And everyone leaned into it, so it becomes an ensemble. All of the homework gets thrown away, and all you’re doing is responding to these really interesting, often left-of-field suggestions that other actors make that chip everything off its axis. And then, hopefully, the camera captures that surprise.
Yeoh: Yes. God. Because you had really, really long takes.
Blanchett: “Tár” begins with a really long interview. When I first read it, I thought, I do not understand three-quarters of the reference points. It was a steep learning curve for me. Then there was a scene very quickly where she’s giving a master class at Juilliard, which is also very long. And Todd said a week before shooting, “I think we need to do it in one shot.”
Blanchett: I had exactly that reaction. But then it’s thrilling, because then you are really dancing with the crew and with the other actors, and you’re on that tightrope. Which I guess must be similar to doing a stunt.
Yeoh: It’s like theater. I don’t do theater. I would never do.
Yeoh: Oh, no, I have stage fright. I would forget my name.
Blanchett: When you read the Daniels’ script, how did you start to tackle it?
Yeoh: I always want to work with younger directors. Because they throw challenges at you that don’t come your way often. I was very gratified that finally I was getting a script with a very nondescript woman, immigrant woman, and she’s been around us for the longest time, trying to live the American dream — and so have I. And to make such an ordinary woman be extraordinary, it’s very fulfilling, because I think that is all of us.
There’s so many of us out there who are very quiet and think they’ll just go along their way and maybe nobody will notice them. They’re not successful enough, and they’re not well-to-do enough. It was such a joy to say, “No, look at what we can do for her,” and give her that loud, strong voice. The core of the story is about family. It’s about the mother and daughter. It’s about her and her father. And all the culture of the Asians is very patriotic.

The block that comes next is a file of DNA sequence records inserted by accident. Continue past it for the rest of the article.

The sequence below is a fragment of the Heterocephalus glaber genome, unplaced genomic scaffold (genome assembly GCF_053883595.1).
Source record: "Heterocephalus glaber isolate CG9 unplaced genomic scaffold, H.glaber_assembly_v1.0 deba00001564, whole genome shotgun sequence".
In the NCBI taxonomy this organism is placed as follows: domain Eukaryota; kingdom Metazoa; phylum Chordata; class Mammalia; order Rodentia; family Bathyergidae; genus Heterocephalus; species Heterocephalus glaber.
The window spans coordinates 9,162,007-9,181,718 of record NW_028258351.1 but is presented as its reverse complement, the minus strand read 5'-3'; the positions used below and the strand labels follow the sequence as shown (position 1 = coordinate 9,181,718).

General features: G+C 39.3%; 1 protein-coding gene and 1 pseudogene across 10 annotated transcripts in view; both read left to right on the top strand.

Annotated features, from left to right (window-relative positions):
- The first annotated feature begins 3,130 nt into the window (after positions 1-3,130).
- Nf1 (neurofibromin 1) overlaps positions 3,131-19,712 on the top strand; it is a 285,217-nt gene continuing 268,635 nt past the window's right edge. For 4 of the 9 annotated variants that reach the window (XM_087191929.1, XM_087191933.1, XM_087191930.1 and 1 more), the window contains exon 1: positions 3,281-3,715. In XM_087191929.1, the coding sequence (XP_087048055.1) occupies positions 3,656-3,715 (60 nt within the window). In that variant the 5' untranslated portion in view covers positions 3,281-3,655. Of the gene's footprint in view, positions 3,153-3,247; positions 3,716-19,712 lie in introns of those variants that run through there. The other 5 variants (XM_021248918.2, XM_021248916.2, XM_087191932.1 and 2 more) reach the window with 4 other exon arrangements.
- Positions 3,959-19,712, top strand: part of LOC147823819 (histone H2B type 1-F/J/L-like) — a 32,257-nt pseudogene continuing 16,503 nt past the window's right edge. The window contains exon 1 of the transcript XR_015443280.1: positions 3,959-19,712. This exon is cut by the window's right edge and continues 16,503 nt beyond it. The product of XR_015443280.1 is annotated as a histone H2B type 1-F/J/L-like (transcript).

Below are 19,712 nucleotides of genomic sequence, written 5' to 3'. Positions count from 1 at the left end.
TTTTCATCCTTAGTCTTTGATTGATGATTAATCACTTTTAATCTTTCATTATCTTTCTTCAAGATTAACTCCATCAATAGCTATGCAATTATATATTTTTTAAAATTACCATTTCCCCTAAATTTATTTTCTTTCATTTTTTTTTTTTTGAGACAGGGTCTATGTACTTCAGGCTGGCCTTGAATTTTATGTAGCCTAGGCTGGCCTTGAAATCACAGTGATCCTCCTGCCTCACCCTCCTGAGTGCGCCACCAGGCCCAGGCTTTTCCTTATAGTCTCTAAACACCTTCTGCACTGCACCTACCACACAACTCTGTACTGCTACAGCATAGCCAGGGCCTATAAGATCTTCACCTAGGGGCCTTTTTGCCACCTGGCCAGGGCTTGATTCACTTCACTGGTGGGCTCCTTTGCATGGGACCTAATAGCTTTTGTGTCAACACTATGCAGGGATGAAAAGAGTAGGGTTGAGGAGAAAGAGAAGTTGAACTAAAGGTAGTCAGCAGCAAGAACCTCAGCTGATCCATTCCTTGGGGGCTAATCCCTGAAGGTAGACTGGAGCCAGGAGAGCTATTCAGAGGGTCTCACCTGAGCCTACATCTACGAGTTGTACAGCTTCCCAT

Blanchett: I’m going to sound like the supreme narcissist I am. I was working with Jamie Lee on a film, and she was showing me the strangest pictures I have ever seen in my life of her in this bizarre gray wig and you in the little black bob. And you had frankfurter fingers, and you were standing behind her, caressing her lovingly in these pictures. I thought, “That really looks like a scene from ‘Carol.'” And I said, “Are the Daniels trying to say that Carol had sausage fingers?” Did you talk about it? Or is that just me reading everything that I do into everything that you do?
Yeoh: The Daniels have this way of paying homage to people they love, films that have touched them. Across our movie is “In the Mood for Love,” and then a “Pulp Fiction” kind of energy and the Stephen Chow kind of over-the-top comedy. But you’re right, because I saw a photo of that, and I was like, “Wow” — except for the hot dog fingers and Jamie playing the piano with her feet.